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Virus sensor for mobile real-time analysis

On the Trail of the Coronavirus

Dortmund, 4th May 2020

While viruses are too small to be made visible visually, what they do can be made visible. The Leibniz Institute for Analytical Sciences (ISAS) and the Collaborative Research Centre (SFB) 876 of the Technical University (TU) Dortmund would like to apply a measurement method to the novel corona virus Sars-Cov-2.

The cooperation between ISAS and TU Dortmund University, which has been in place since 2010, could result in an effective method for the containment of the novel coronavirus. With the PAMONO virus sensor, Dortmund physicists, computer scientists and mathematicians have developed an instrument with which analysis procedures can be carried out in real time and on site. PAMONO can also be used outside special laboratories to determine the infection status of large groups, for example airport passengers or residents of entire housing estates. It takes only a few minutes from sampling - saliva, blood or wastewater can be measured - to the test result. This measurement procedure can prevent the introduction, further spread and recurrence of viruses.

Der PAMONO Virensensor kann sichtbar machen, was Viren anrichten. Daher arbeiten Forscherinnen und Forscher des Leibniz-Instituts für Analytische Wissenschaften und der Technischen Universität Dortmund derzeit an seinem Einsatz gegen das neuartige Coronavirus.

The PAMONO virus sensor can make visible what viruses do.

The use of the PAMONO sensor is now also conceivable in the fight against the novel corona virus. To this end, scientists at ISAS and TU Dortmund University are currently working with anti-SARS-CoV-2 antibodies to prepare the PAMONO Sensor for the corona viruses.

This is because the PAMONO sensor works by exploiting a physical effect that bridges the gap between the micrometer and nanometer range: viruses - including corona viruses - are objects on the nanometer range and are therefore too small to be detected with optical microscopes, which can only access the micrometer range. Microscopes lack the necessary magnifying power for the direct detection of viruses. The PAMONO sensor, on the other hand, detects viruses indirectly by measuring changes in the so-called surface plasmon resonance that the viruses cause on the sensor. In principle, this is based on the detection of label-free biomolecular binding reactions on a gold surface, in a series of images taken with a CCD camera. Although the cause of a virus is only nanometres in size, the resonance as an effect extends over the micrometre range. These characteristic changes are determined by image and signal analysis methods based on special neural networks and allow the identification of different viral pathogens with high detection rates in real time.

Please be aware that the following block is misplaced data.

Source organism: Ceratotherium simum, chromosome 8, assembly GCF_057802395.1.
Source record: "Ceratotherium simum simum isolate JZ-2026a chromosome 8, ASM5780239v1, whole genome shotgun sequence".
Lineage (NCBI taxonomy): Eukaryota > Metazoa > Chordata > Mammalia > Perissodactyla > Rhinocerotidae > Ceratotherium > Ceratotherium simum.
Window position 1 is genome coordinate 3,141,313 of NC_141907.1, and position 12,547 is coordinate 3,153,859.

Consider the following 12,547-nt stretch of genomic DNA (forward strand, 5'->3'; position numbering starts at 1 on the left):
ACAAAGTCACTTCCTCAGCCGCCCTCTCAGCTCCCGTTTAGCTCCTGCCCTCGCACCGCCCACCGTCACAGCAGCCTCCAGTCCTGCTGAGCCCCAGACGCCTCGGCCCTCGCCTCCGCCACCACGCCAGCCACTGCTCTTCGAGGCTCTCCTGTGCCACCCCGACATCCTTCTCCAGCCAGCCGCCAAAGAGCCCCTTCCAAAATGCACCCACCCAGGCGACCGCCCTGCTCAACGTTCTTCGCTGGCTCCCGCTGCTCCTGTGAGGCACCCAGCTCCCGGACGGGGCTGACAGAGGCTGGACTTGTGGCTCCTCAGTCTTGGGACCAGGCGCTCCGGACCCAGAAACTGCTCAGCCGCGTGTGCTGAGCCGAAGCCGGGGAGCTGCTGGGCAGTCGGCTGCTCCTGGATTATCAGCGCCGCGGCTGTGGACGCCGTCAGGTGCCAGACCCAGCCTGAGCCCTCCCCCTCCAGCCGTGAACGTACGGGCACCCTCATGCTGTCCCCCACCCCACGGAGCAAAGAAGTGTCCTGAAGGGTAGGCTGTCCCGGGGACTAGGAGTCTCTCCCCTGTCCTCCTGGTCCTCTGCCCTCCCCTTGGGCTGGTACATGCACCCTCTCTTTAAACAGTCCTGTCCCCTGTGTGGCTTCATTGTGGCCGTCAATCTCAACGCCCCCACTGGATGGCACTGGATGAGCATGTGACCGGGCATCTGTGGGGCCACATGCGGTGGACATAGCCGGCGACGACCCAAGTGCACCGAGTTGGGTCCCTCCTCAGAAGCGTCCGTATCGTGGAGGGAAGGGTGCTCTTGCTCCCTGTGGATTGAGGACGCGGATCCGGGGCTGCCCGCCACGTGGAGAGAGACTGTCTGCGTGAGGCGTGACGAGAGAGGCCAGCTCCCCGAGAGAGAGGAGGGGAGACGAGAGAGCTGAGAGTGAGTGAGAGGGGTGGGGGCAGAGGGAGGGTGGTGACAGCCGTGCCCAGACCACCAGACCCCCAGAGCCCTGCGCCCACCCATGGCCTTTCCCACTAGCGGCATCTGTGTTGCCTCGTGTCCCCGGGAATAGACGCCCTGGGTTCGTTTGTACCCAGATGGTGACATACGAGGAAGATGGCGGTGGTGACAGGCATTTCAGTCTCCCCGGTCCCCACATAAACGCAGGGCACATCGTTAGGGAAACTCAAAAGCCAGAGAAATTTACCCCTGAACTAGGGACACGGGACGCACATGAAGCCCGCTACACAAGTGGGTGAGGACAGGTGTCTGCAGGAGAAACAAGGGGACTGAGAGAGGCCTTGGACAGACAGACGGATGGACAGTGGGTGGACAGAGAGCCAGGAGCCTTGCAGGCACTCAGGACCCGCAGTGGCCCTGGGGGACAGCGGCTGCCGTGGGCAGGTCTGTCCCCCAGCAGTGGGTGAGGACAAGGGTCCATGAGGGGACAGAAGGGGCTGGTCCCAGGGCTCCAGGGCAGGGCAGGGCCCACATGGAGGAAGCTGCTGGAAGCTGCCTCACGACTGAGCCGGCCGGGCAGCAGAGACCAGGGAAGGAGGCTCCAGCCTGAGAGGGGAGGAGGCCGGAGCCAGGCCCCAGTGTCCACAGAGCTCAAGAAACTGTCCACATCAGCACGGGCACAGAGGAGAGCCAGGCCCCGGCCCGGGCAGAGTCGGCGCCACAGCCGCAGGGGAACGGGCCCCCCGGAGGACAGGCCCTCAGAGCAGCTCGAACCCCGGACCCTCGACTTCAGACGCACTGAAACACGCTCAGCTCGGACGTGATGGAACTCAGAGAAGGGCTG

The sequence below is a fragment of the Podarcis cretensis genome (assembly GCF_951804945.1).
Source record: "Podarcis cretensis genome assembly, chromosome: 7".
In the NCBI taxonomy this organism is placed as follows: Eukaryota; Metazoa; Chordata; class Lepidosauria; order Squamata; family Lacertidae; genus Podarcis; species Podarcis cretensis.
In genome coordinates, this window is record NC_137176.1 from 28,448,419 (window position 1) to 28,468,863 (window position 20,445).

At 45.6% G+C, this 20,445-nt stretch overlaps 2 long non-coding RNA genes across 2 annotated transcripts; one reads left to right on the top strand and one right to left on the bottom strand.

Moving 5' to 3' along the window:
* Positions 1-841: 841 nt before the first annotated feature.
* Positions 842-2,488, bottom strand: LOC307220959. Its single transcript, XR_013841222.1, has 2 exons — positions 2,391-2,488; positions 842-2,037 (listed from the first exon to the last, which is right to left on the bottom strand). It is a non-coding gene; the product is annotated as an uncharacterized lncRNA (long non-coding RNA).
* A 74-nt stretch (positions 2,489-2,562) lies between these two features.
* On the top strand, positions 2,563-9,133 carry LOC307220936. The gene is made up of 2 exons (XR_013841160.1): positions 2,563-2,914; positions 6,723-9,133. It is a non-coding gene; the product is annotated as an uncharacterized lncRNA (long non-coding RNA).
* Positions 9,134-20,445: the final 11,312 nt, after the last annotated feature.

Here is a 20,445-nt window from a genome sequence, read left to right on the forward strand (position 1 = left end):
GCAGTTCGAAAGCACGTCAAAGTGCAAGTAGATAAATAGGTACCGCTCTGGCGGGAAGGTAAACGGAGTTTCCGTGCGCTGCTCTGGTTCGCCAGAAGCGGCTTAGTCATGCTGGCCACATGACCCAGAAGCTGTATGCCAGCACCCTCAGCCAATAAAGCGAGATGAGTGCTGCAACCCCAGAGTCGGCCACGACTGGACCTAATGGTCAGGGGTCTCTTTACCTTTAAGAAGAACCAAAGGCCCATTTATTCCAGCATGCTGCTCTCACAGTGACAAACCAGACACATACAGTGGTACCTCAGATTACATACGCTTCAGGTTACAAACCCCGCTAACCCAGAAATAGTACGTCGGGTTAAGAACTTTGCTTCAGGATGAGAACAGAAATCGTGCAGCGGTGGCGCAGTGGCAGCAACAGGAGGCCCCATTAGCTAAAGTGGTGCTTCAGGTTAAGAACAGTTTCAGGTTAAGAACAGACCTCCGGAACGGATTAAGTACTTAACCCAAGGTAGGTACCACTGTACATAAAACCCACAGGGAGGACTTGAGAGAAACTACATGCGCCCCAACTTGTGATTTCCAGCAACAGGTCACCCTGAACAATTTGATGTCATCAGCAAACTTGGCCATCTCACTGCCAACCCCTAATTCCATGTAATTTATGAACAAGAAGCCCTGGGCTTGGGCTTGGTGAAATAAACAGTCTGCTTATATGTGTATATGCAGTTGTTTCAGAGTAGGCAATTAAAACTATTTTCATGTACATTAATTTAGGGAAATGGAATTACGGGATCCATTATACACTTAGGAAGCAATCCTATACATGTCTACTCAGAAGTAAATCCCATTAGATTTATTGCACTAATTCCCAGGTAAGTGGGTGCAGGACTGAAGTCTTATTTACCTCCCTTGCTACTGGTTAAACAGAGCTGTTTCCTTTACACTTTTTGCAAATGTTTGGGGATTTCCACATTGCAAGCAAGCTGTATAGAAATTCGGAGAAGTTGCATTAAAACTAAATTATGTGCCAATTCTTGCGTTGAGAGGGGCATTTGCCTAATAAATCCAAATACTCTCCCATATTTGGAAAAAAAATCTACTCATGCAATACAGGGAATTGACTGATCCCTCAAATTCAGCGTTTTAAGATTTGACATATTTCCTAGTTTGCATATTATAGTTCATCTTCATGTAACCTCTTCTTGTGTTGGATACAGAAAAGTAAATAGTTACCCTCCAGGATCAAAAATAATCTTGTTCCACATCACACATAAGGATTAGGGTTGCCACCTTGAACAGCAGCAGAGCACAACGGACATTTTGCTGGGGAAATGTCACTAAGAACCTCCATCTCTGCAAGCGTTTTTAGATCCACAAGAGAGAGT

"This makes viruses optically detectable, which makes a low-cost, mobile sensor and very fast tests possible," summarizes Dr. Roland Hergenröder, who heads the project group on the ISAS side. He hopes that with the availability of anti-SARS-CoV-2 antibodies, the PAMONO Sensor will soon be able to be used for the detection of the novel corona virus.

Sensor and analysis methods were developed in a cooperation of physicists, computer scientists and mathematicians of ISAS and the Chairs of Computer Graphics and Embedded Systems of TU Dortmund within the framework of the Collaborative Research Center 876, subproject B2 with the name "Resource-optimized real-time analysis of strongly artifact-laden image sequences for the detection of nanoobjects". This Collaborative Research Center is funded by the German Research Foundation with a total of 25 million Euros. Prof. Dr. Katharina Morik, founder and head of the Department of Artificial Intelligence at the Faculty of Computer Science at TU Dortmund University, successfully applied for Collaborative Research Centre 876 in 2011. "We are proud of the PAMONO sensor anyway; if it can now be used against corona, that's wonderful," Morik summarizes.


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